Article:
Lastly there’s training. In struggling and small churches, formation haven’t been viewed as a priority. Most leaders are self-taught and self-trained. Cultural engagement is often shallow. The situation won’t improve if leaders don’t emerge who are better equipped for ministry and if we don’t have Christians better prepared for how to be faithful and missional in their vocations.
A few years ago TGC published two pieces by Italian ministers. While one bemoaned the scarcity of spiritual leaders, the other lamented the shortage of Italian exegetes. In one sense, they were calling for the same thing: faithful, qualified, and able ministers of the Word of God. Would you agree with their take? Would you add anything?
They certainly describe a real need. God’s church exists where God’s Word is faithfully preached. We need preachers who aren’t only exegetes but also men of the Word to raise the profile of Christian ministry in the country. We also need churches prepared to move beyond extreme independence and develop the ability to operate in networks. We also need to nurture a vision for gospel impact on the whole country, not just maintenance of our own little tribes. Our dream should be to see God grant a time of biblical reformation that boldly confronts the idolatry of the nation.
For many years you’ve maintained a blog titled the Vatican Files (also appearing on Reformation21) where you write on the Vatican and Roman Catholic issues from an evangelical perspective. How did this begin? And what has the response been over the years?
As a theologian living in Rome I thought one way I could serve and contribute to the efforts of the global church would be to provide ongoing reports and assessments of Roman Catholicism. The allure and appeal of unity with Rome is as enticing as ever. Yet the need is to understand Roman Catholicism as a system governed by spurious principles such as optimistic anthropology, synergistic salvation, abnormal ecclesiology, and ambiguous church-state identity which lies at the heart of the church. The Vatican Files are tools designed to help grasp the theological system binding the whole of Roman Catholicism—and it attempts to go beyond simplistic and superficial understandings of it. I’ve received encouraging feedback from around the world saying the Vatican Files are useful. Today, the contribution that Italian theology can make to the global evangelical family perhaps lies in helping it to frame a biblically robust assessment of Roman Catholicism. More than ever this is at the top of the list of the global evangelical agenda.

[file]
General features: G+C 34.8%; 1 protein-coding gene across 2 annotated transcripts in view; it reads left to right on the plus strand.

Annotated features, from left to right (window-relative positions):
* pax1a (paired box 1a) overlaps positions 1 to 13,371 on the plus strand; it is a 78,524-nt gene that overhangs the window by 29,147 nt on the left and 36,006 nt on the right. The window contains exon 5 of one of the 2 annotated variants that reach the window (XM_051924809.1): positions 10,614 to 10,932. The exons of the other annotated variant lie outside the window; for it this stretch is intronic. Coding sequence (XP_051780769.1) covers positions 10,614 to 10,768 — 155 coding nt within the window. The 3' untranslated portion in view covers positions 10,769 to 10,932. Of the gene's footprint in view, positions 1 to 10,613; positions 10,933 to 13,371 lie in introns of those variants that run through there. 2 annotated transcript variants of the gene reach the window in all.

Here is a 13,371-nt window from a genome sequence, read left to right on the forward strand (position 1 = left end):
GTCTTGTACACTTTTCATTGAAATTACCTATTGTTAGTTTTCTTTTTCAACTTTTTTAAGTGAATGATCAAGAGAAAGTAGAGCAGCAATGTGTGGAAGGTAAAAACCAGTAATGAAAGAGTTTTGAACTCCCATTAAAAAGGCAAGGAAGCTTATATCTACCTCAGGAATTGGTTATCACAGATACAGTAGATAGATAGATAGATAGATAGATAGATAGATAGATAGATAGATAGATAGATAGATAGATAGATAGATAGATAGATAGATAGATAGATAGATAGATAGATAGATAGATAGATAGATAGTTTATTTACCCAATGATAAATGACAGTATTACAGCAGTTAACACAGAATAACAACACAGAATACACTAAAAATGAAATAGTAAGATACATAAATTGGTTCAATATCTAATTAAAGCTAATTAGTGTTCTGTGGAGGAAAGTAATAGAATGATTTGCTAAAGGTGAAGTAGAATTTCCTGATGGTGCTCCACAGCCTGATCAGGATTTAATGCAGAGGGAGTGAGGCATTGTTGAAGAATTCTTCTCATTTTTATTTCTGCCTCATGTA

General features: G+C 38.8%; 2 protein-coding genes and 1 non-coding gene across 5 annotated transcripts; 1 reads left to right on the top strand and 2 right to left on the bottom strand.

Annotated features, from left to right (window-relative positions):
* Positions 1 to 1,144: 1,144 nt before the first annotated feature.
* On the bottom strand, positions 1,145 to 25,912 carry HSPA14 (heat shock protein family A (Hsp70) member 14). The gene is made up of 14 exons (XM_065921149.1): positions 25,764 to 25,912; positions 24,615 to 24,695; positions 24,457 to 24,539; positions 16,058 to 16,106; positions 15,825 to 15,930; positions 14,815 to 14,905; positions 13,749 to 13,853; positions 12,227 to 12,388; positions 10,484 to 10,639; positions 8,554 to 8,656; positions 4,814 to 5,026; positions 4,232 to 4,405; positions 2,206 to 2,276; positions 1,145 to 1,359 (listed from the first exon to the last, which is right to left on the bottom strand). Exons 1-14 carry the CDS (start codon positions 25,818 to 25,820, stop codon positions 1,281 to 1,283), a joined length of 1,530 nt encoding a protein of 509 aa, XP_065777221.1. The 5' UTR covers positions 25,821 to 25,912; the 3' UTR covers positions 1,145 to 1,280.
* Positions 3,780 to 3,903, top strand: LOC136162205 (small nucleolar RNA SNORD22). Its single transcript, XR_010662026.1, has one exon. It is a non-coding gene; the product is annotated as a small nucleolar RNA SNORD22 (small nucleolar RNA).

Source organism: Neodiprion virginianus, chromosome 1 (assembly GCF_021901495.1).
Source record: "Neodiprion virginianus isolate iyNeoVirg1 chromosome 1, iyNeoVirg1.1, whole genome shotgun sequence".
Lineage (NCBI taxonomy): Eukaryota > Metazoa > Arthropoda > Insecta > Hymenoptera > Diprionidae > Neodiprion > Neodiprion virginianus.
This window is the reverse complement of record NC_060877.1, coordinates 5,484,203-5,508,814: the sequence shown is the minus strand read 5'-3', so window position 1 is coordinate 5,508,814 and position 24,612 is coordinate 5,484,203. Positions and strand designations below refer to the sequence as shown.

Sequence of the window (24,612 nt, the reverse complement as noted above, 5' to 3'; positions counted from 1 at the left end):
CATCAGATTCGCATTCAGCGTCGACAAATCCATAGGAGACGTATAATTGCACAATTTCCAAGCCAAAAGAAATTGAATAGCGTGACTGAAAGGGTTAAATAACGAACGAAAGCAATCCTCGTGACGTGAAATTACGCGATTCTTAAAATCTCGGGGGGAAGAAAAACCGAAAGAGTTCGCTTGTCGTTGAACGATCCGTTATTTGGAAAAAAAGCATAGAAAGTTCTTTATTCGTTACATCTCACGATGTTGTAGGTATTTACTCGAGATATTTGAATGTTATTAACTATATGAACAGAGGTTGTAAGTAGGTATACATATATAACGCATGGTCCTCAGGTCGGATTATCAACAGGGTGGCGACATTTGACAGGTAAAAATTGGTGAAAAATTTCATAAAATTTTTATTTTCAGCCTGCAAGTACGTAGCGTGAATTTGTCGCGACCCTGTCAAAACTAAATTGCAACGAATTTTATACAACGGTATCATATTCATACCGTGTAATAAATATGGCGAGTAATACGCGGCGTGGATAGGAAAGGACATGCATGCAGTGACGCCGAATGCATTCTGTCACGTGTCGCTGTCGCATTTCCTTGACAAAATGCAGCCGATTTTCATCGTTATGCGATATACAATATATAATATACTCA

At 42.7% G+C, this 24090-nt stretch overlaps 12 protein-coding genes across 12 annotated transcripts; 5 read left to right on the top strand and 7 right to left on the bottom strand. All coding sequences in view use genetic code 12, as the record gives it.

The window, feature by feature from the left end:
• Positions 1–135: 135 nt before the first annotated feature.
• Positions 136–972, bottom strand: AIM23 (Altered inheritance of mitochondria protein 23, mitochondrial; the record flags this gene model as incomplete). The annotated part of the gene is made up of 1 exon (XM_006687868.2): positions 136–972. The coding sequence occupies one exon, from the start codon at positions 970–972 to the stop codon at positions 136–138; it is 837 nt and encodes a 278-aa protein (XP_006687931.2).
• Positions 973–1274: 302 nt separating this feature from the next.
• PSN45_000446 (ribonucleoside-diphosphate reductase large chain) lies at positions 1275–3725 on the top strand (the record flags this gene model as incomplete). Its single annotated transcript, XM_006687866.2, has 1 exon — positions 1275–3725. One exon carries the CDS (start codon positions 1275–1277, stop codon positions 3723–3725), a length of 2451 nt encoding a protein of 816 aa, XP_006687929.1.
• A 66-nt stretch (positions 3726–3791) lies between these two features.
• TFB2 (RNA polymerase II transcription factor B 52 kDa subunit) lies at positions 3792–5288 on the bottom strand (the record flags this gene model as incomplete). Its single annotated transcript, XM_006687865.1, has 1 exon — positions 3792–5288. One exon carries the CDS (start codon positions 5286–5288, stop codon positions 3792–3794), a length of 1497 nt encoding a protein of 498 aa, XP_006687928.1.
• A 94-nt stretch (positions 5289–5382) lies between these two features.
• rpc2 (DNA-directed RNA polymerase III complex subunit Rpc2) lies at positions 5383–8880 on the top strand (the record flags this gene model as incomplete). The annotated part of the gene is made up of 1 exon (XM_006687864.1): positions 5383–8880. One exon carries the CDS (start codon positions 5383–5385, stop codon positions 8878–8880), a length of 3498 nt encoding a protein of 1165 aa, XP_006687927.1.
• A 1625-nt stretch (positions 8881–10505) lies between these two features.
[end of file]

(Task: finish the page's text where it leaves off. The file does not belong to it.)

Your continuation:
Various reports indicate that a conservative dissent has been brewing in the Roman Catholic Church’s hierarchy as Pope Francis has sought, contrary to Roman Catholic doctrine, to grant divorced and remarried Catholics entrance both to the Church and to communion. As an evangelical in Rome, what’s your take?
Pope Francis is working hard to change the overall narrative of the Roman Catholic faith, wanting it to be marked by mercy and inclusivity instead of tradition and rules. He’s pitting the “letter” against the “spirit” of Roman Catholicism, pushing the latter over the former. This explains the concerns of certain traditional quarters about ambiguities in his language, also present in the final document of the recent Synod on the family.
Pope Francis wants to overcome the letter of canon law with a merciful spirit that welcomes all without challeging anyone. This is why he’s so loved by secular people. Everyone feels affirmed and no one feels questioned by what he says. But the biblical good news is that Jesus has come to pay for our sins and calls all persons to repent and believe. If you miss one bit of the gospel, you miss it all. The Pope uses language that resembles the gospel, but the meaning of what he says is far from it.
How can we pray for the evangelical church in Italy?
Please pray for:
- a growing appreciation for gospel centrality in all we are and do;
- a stronger sense of being part of the historical and global church of Jesus Christ;
- a deeper sense of unity based on gospel truth;
- a new enthusiasm in church planting and evangelism, especially in urban centers;
- a support of training initiatives that are biblically sound and culturally relevant;
- a peer-to-peer gospel partnership between the Italian church and the global church wanting to help us; and
- a renewed gospel-centered engagement of society that addresses the bankruptcy of both religious and secular illusions in the hope God will move powerfully in the country.
- A Christian’s Pocket Guide to the Papacy (Chris Castaldo)
- Roman Catholic Ecumenism: Let the Italian Evangelicals Speak (Leonardo de Chirico)
- The Gospel in India (Aubrey Sequeira)